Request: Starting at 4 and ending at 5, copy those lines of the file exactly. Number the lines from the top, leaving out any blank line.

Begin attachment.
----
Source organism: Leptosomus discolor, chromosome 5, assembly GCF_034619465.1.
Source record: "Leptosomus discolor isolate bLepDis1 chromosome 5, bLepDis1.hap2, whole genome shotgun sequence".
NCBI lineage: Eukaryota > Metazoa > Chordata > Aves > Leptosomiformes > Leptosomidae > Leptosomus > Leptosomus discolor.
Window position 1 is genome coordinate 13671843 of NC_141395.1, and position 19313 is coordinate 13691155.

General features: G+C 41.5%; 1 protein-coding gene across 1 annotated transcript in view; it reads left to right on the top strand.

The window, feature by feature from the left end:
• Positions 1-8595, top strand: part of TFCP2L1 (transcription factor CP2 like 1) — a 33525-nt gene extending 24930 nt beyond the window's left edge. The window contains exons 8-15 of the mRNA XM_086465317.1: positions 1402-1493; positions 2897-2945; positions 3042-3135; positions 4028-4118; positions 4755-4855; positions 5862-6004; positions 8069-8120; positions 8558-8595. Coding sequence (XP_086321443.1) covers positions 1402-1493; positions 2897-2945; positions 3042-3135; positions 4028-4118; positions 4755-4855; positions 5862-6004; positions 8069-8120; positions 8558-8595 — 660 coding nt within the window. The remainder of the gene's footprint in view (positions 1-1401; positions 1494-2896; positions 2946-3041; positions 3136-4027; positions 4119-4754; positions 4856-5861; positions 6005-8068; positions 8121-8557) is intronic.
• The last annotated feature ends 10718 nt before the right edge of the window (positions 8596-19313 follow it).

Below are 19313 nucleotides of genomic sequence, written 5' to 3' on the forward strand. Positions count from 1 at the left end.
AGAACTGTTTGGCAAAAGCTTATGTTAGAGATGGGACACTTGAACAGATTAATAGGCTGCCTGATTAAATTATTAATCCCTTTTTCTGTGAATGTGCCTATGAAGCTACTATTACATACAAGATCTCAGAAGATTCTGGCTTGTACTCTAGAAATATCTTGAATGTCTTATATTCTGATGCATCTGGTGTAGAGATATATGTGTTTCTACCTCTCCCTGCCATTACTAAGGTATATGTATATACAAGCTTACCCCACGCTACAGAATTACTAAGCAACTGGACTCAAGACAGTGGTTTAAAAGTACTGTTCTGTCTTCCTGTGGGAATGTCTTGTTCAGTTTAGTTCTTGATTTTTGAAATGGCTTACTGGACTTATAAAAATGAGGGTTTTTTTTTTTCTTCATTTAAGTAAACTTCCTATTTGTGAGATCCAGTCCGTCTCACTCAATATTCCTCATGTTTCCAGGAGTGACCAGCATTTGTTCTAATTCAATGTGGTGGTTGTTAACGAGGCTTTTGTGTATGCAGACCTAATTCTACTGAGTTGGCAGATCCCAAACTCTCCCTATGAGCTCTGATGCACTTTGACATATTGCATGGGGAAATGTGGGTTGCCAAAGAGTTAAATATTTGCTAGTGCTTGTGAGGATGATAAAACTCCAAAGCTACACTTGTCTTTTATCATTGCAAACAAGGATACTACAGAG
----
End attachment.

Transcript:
Window position 1 is genome coordinate 13671843 of NC_141395.1, and position 19313 is coordinate 13691155.

General features: G+C 41.5%; 1 protein-coding gene across 1 annotated transcript in view; it reads left to right on the top strand.